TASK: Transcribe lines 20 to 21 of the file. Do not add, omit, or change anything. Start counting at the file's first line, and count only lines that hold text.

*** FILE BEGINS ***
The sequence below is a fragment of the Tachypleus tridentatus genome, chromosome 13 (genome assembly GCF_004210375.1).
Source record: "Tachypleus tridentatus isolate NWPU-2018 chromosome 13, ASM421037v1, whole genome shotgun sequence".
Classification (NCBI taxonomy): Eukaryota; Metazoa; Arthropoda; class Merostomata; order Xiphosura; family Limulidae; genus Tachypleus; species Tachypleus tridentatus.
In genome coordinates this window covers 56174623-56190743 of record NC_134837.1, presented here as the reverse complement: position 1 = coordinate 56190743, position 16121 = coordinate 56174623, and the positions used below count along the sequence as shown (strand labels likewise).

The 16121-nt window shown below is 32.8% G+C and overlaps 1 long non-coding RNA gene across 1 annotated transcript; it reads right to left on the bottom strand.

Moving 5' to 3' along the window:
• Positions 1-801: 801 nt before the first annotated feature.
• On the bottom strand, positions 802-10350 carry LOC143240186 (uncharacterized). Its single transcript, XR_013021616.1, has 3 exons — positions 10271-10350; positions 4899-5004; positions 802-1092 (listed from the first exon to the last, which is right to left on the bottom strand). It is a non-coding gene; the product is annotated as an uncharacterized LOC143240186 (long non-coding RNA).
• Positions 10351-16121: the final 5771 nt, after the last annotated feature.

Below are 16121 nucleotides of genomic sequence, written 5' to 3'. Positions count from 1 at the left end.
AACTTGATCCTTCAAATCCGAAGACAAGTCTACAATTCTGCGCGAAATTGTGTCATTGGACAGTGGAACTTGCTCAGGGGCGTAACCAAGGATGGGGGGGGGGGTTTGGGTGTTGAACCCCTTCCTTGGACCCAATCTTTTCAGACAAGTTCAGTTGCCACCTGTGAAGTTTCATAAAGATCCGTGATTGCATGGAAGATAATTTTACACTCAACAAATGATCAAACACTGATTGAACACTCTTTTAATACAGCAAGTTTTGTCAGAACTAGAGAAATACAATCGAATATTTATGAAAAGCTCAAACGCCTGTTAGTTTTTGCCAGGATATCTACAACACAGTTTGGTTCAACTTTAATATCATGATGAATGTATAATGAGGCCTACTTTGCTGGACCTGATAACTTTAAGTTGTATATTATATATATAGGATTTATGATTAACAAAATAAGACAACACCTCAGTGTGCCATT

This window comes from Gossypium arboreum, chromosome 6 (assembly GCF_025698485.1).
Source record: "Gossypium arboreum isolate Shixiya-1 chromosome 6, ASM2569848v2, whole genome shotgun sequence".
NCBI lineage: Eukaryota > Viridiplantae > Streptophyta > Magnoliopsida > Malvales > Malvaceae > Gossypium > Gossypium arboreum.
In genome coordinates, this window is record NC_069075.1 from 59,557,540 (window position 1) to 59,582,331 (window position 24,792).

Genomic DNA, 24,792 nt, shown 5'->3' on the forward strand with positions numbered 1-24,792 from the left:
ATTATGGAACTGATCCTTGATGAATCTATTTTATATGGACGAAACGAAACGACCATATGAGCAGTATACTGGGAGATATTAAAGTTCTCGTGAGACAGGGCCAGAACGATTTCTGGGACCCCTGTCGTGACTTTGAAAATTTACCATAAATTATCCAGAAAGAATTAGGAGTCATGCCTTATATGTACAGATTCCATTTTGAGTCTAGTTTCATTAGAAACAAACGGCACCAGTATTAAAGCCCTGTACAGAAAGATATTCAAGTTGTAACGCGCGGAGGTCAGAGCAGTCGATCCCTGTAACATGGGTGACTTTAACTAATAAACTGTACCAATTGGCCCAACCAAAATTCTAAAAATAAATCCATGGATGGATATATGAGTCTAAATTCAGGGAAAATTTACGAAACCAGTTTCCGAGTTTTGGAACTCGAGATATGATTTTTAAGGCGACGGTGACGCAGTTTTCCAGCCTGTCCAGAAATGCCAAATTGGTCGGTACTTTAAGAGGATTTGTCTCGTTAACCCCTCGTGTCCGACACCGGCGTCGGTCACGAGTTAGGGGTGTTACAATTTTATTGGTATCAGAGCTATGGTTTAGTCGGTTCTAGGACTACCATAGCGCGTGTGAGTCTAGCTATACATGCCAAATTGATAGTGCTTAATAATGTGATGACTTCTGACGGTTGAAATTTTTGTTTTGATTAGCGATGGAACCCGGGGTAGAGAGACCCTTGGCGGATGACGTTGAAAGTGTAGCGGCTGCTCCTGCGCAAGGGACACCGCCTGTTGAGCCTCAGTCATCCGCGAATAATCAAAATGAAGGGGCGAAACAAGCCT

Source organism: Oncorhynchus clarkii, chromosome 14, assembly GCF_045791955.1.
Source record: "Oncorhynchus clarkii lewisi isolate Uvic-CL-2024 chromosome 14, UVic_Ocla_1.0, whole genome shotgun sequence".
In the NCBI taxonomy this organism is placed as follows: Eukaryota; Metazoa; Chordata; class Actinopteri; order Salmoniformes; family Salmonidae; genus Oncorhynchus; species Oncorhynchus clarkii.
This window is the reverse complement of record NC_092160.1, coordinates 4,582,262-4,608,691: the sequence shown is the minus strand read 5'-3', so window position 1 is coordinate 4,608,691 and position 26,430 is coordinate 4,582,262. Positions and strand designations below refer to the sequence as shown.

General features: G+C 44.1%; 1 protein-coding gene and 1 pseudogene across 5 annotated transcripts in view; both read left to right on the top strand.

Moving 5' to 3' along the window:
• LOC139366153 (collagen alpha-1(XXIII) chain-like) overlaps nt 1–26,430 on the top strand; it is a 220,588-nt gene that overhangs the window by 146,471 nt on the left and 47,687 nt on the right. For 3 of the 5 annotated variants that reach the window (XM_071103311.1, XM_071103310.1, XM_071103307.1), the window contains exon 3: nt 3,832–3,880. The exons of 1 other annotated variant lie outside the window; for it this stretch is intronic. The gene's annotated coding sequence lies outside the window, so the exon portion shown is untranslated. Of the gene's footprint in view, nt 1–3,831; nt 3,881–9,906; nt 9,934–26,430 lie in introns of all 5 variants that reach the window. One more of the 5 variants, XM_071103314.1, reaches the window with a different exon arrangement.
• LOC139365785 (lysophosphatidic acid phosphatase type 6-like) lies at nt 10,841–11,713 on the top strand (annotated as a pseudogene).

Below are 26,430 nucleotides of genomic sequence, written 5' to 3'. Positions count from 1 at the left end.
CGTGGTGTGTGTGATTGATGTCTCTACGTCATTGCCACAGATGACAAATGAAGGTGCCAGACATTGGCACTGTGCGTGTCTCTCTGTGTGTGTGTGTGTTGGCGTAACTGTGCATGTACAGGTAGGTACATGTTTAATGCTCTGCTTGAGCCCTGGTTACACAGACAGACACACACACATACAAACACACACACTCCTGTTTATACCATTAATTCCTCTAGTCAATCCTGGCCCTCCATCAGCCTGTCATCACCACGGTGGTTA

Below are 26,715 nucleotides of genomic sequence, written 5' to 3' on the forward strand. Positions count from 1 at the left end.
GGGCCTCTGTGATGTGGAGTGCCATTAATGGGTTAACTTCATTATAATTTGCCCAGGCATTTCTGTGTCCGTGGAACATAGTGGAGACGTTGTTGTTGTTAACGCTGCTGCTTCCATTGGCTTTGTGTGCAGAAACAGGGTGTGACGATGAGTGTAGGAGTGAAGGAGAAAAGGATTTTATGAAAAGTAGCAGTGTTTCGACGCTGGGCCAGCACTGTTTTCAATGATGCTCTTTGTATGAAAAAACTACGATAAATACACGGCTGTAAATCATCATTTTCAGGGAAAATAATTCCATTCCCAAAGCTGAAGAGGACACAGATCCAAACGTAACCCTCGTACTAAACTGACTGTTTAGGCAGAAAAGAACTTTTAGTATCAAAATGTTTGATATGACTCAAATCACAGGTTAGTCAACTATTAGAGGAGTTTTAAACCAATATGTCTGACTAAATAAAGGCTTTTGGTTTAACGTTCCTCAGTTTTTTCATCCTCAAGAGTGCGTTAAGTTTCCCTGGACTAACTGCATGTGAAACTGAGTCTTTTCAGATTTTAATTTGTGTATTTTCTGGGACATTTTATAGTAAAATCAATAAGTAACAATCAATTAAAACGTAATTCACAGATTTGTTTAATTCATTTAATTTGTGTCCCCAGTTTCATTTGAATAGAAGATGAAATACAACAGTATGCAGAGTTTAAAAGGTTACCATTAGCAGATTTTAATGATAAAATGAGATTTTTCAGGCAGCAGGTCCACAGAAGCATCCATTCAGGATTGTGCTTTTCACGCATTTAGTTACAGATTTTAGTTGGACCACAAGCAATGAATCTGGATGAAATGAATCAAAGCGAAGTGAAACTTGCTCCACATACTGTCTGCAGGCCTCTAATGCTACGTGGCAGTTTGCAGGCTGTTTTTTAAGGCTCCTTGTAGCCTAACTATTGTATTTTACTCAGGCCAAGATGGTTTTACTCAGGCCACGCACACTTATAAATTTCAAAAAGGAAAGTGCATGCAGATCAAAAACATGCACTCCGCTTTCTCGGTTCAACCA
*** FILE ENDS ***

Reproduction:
In the NCBI taxonomy this organism is placed as follows: Eukaryota; Metazoa; Chordata; class Actinopteri; order Salmoniformes; family Salmonidae; genus Oncorhynchus; species Oncorhynchus clarkii.
This window is the reverse complement of record NC_092160.1, coordinates 4,582,262-4,608,691: the sequence shown is the minus strand read 5'-3', so window position 1 is coordinate 4,608,691 and position 26,430 is coordinate 4,582,262. Positions and strand designations below refer to the sequence as shown.